Everything changes, all of the time. We all know that in order to progress in anything - our career, our personal goals, nailing the perfect recipe - some sort of change needs to happen. A change of strategy. A change of routine. A change of ingredients.
So why is it that as human beings we tend to resist change? We unpack the answer to this question with Shelley Laslett, co-founder and CEO of Vitae, in our latest episode of The Pay Off.
Shelley explains to us about neuroplasticity: the brain’s ability to change itself by forming new neural connections throughout life. As a management consultant, Shelley spent the first part of her career in innovation and strategy consulting, working with clients to get them thinking differently to create new strategies, products and services, and embrace the digital world. Although her work was all about creating change, as a social scientist, she realised that unless her clients realised and were aligned on their issues, change was not possible. Going back into further study in neuroscience, Shelley paired her social science knowledge with ‘hard’ neuroscience research, and formed methodologies to help leaders and teams to scale, grow, and enhance their businesses. From this, Vitae was born.
People and businesses often misunderstand the purpose of technology and automation. Shelley talks about technology as a catalyst that enables us to focus on more complex and interesting work; work that our brains thrive on. We at KeyPay resonate with this a lot - we use automation to completely eliminate those repetitive and mundane tasks that payroll administrators don’t want to do, so they can use their skills and potential to focus on more strategic work. Automation enhances our processes rather than completely replacing roles altogether. Businesses that realise this are the ones that are maximising their full potential, and staying ahead of the competition.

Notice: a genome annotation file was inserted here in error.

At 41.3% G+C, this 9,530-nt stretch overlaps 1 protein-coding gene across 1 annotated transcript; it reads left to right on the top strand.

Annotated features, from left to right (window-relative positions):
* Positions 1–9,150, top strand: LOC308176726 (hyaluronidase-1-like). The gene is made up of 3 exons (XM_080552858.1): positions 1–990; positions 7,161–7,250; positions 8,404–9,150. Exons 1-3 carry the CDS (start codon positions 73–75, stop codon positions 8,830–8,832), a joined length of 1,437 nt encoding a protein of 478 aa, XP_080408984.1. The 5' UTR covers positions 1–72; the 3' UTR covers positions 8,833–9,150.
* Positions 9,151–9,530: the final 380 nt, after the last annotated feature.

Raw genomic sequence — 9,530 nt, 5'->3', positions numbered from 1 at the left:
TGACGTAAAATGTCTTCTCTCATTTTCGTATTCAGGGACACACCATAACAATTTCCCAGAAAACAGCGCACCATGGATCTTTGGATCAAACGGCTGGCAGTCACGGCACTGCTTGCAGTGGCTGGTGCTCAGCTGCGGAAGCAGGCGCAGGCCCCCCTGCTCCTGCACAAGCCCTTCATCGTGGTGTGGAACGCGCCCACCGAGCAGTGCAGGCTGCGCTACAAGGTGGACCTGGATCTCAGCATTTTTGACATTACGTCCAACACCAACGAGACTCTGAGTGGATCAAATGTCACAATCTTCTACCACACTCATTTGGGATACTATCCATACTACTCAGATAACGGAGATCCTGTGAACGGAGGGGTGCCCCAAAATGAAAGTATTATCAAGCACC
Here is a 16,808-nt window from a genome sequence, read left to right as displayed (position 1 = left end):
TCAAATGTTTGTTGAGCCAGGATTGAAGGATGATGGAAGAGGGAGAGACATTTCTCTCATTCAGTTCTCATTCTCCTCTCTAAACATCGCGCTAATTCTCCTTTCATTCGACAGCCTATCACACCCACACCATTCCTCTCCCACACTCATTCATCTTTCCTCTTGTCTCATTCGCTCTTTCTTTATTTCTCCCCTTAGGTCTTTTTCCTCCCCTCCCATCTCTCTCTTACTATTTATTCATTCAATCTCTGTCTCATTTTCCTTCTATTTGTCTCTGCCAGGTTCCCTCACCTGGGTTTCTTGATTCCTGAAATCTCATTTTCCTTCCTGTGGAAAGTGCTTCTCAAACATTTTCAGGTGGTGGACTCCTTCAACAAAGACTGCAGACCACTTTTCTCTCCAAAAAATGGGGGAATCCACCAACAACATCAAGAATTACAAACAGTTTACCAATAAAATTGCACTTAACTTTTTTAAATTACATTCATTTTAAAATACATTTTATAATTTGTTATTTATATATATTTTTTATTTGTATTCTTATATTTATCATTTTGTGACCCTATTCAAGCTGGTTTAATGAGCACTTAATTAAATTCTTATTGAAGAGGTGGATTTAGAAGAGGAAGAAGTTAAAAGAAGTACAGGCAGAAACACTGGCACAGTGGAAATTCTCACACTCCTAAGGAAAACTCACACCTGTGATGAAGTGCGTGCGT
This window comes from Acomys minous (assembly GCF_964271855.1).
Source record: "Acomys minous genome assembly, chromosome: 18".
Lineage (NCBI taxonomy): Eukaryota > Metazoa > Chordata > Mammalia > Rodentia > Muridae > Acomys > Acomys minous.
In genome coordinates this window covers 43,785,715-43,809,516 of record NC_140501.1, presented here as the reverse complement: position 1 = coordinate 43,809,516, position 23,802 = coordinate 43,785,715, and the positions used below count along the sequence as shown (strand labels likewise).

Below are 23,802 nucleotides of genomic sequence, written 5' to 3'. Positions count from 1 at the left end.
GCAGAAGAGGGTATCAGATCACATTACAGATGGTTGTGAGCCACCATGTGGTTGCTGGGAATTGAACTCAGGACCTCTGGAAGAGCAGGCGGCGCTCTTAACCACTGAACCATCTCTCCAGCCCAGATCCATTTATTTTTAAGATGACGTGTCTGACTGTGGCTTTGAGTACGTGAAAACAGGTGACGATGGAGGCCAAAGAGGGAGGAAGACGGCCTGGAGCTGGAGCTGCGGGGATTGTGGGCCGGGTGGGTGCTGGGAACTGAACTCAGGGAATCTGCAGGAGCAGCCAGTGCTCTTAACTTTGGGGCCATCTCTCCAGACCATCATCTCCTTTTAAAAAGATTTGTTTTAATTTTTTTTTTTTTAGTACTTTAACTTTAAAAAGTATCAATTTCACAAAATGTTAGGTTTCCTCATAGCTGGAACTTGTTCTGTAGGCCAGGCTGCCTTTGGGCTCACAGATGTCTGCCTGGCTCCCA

We truly believe that diversity in background, skill and thought is key for a successful workplace culture. Shelley explains that sometimes, personal biases and siloed departments in the workplace can cause ‘us and them’ behaviour. To ensure this sort of environment doesn’t form in the workplace, we must make sure our teams work together rather than against each other. Encourage the workforce to focus on the company’s collective goals: what do we want to achieve together as a workforce? Whatever that is, we work together towards that as a team, using our diverse skills and strengths collaboratively.
The world is always changing, and to avoid becoming stagnant or complacent, we must learn to evolve and adapt. Shelley’s words of wisdom are especially useful and important in the rapidly changing environment we’re finding ourselves in now, and we hope you take inspiration from this episode.